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The Sunningdale Agreement - Chronology of Main Events



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Text and Research: Martin Melaugh
Material is added to this site on a regular basis - information on this page may change

In addition to the following note users should also consult the main chronologies particularly the period 20 March 1973 to 31 May 1974.

1973

Tuesday 20 March 1973
A government White Paper entitled 'Northern Ireland Constitutional Proposals' was published which proposed a devolved power-sharing 78 member assembly in Northern Ireland and a Council of Ireland. The election would take place under Proportional Representation (PR) and Westminster would retain the powers relating to law and order matters. These proposals followed on from a discussion paper that had been issued on 30 October 1972 entitled 'The Future of Northern Ireland'. [There was an element in Unionist political opinion which was opposed to the idea of power-sharing and still favoured majority rule as the only basis for government. However, the idea of close links with the Republic of Ireland through the proposed Council of Ireland was one which would prove problematic to many Unionists.]

Tuesday 27 March 1973
The governing body of the Ulster Unionist Party (UUP) the Ulster Unionist Council held a meeting to decide its position with regard to the White Paper published by the government on 20 March 1973. The council voted by 381 to 231 votes to accept the White Paper. Nevertheless, there remain strong opposition to the proposals even among those who decided to support Brian Faulkner. [Following the vote a number of members of the UUP left to form a new political grouping on 30 March 1973.]

Tuesday 10 April 1973
The British government introduced the Northern Ireland Assembly Bill in parliament in Westminster. This bill was to pave the way for an assembly at Stormont based on proposals outlined in the White Paper, 'Northern Ireland Constitutional Proposals', which had been published on 20 March 1973. [The bill became law on 3 May 1973.]

Thursday 28 June 1973
Northern Ireland Assembly Election
Elections to the Northern Ireland Assembly were contested in Northern Ireland. There was some violence during the day, some of which was directed against a number of polling stations. However, the turnout was high at 72.3 per cent. The election gave those parties supporting the White Paper 52 seats whereas those parties against the paper obtained 26 seats. However, a number of the candidates who were elected with the 'pro-White Paper' parties were themselves against the proposals so reducing the margin in the new Assembly. [See the page on election results for full details of the Assembly results.]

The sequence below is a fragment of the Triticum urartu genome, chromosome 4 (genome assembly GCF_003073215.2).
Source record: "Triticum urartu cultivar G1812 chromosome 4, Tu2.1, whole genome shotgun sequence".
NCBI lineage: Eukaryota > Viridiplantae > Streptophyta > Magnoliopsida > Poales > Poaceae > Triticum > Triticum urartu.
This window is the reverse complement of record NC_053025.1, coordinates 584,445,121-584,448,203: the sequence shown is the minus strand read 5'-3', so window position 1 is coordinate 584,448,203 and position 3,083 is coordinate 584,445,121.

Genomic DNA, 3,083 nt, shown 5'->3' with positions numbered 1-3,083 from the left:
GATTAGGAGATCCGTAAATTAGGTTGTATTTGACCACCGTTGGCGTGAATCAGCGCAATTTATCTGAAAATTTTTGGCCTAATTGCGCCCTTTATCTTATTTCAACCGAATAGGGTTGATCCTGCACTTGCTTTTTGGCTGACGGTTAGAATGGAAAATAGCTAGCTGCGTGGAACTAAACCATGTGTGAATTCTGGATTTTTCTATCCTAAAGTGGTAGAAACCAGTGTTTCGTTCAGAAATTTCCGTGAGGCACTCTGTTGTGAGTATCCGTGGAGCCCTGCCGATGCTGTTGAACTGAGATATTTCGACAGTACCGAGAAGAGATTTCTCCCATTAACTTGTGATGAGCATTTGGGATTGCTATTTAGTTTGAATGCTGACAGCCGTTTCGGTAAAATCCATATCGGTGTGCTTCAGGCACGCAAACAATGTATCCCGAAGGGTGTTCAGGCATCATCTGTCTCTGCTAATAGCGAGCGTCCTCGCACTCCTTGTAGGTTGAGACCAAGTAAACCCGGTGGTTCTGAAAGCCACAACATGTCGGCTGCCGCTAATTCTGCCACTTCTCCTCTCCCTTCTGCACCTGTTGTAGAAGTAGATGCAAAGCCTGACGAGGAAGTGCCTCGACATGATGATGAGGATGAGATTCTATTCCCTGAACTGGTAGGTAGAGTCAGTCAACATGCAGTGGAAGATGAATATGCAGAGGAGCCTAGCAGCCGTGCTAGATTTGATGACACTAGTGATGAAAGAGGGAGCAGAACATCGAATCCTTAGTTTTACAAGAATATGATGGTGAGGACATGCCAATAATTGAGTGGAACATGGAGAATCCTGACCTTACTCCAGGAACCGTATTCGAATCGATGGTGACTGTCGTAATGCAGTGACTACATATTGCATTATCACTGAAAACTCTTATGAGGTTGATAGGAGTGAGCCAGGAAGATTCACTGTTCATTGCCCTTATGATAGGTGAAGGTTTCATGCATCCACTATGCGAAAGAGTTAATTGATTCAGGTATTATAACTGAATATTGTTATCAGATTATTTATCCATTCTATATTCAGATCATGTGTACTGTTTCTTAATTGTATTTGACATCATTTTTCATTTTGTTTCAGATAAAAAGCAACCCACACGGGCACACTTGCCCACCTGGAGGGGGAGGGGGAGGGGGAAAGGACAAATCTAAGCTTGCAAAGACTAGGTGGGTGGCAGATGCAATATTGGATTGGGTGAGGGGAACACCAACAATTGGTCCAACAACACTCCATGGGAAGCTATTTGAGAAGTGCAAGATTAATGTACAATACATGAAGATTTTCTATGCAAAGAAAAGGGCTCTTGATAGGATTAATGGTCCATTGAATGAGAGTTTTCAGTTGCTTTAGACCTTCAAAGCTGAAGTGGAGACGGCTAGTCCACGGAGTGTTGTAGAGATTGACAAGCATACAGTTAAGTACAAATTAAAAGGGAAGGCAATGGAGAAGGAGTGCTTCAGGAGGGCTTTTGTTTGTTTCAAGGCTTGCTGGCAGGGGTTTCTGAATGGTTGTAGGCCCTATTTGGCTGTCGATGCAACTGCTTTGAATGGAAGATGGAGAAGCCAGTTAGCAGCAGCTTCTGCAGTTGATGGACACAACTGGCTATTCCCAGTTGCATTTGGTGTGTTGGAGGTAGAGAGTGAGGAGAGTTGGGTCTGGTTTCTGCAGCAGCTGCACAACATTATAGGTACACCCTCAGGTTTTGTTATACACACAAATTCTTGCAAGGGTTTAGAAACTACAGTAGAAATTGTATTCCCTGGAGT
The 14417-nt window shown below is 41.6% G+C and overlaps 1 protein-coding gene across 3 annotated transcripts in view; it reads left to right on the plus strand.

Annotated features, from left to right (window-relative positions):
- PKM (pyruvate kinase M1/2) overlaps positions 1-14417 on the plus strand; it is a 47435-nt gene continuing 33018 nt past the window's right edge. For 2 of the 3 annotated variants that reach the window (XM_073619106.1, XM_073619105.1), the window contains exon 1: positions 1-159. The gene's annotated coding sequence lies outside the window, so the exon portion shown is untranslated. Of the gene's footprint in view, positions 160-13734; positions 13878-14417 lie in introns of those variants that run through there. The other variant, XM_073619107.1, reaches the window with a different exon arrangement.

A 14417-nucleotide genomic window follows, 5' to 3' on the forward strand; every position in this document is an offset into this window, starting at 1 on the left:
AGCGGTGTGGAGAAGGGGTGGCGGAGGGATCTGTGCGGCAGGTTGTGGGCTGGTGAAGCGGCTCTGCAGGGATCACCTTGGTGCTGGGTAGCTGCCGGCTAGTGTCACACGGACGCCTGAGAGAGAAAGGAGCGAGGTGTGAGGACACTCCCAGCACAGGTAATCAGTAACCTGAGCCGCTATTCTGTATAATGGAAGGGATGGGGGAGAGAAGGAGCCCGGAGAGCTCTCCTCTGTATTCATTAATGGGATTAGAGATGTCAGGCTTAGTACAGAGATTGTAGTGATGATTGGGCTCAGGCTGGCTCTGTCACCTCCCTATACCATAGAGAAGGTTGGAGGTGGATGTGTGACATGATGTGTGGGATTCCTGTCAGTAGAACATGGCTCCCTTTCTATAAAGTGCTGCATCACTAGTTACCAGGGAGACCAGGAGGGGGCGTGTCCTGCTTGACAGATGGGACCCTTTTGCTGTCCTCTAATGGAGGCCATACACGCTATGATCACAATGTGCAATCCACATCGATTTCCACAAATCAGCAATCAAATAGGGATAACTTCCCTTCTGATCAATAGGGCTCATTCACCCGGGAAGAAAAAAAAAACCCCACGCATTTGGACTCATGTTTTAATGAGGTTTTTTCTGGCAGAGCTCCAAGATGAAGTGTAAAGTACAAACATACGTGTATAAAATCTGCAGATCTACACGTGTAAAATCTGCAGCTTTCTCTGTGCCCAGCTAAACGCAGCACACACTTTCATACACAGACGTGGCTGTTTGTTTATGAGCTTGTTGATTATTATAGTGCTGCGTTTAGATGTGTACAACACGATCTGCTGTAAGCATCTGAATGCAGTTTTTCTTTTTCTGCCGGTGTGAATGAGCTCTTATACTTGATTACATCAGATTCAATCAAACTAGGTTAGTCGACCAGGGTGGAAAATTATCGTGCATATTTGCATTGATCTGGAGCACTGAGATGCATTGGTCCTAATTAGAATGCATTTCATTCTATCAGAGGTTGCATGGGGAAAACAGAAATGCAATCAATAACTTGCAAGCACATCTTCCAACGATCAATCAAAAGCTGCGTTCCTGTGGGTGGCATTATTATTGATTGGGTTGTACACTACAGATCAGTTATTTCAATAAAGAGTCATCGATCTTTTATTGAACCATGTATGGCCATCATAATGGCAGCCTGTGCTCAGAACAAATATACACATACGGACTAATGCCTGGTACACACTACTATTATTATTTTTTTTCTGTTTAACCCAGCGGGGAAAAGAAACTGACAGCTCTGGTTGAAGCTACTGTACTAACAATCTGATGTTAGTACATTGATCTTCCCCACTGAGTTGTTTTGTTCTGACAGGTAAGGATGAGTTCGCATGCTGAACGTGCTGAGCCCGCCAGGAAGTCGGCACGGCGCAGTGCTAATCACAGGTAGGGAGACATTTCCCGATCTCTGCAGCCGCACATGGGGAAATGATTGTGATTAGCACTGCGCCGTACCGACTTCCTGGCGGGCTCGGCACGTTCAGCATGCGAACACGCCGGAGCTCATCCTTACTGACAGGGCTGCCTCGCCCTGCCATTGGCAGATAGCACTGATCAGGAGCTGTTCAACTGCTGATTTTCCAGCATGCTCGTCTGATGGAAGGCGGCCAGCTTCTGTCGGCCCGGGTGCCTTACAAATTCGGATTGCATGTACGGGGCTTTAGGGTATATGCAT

Tuesday 31 July 1973
The new Northern Ireland Assembly met for the first time amid noisy scenes of protest.

Friday 5 October 1973
William Whitelaw, then Secretary of State for Northern Ireland, chaired a series of talks at Stormont Castle, Belfast, on the question of forming an Executive to govern Northern Ireland. The talks involved representatives of, the Ulster Unionist Party (UUP), the Alliance Party of Northern Ireland (APNI), and the Social Democratic and Labour Party (SDLP). The parties disagreed on issues related to internment, policing, and a Council of Ireland, but did manage to make progress on other less controversial areas in the social and economic spheres. [See also: 9 October 1973; 16 October 1973]

Tuesday 23 October 1973
The Standing Committee of the Ulster Unionist Party (UUP) voted by 132 to 105 to support a policy which would allow UUP members to take part in any future power-sharing executive. [While Brian Faulkner, then leader of the UUP expressed his public pleasure at the result, the narrowness of the victory was an indication of deep divisions within the UUP.]

Wednesday 21 November 1973
Agreement was reached between various political parties about the establishment of a power-sharing Executive to govern Northern Ireland. William Whitelaw, then Secretary of State for Northern Ireland, appeared on the steps of Stormont (tears in eyes) following the final negotiations. The Executive was to consist of 11 members. [The actual composition was to be 6 Faulknerite Unionists, 4 Social Democratic and Labour Party (SDLP), and 1 Alliance Party of Northern Ireland (APNI). There were also to be 4 non-executive office holders who would not have a vote: 2 SDLP, 1 Unionist, and 1 APNI.]

Thursday 6 - Sunday 9 December 1973
Sunningdale Agreement
The Civil Service Staff College at Sunningdale in England played host to a conference to try to resolve the remaining difficulties surrounding the setting up of the power-sharing Executive for Northern Ireland. Sunningdale was the first occasion since 1925 that the Prime Minister of the United Kingdom (UK), the Taoiseach (Irish Prime Minister), and the Northern Ireland government - in the form of the Northern Ireland Executive (designate) - had attended the same talks on the future of Northern Ireland. Edward Heath, then British Prime Minister, and Liam Cosgrave, then Taoiseach, and senior ministers attended in addition to representatives of the Ulster Unionist Party (UUP), the Social Democratic and Labour Party (SDLP), and the Alliance Party of Northern Ireland (APNI). The participants discussed a number of matters but the main item of concern centred on the unresolved issue of the 'Irish Dimension' of any future government of Northern Ireland. Proposals surrounding this 'Irish Dimension' were finally to be agreed in the form of a proposed Council of Ireland. The elements of the proposed Council were that it would consist of a Council of Ministers and a Consultative Assembly. The Council of Ministers was to be comprised of seven members from the Northern Ireland Executive and seven members of the Irish government. This Council would have executive and harmonising functions and a consultative role. The Consultative Assembly was to be made up of 30 members from the Northern Ireland Assembly and the same number from the Dáil. This Assembly was to have advisory and review functions. [A communiqué was issued on 9 December 1973.]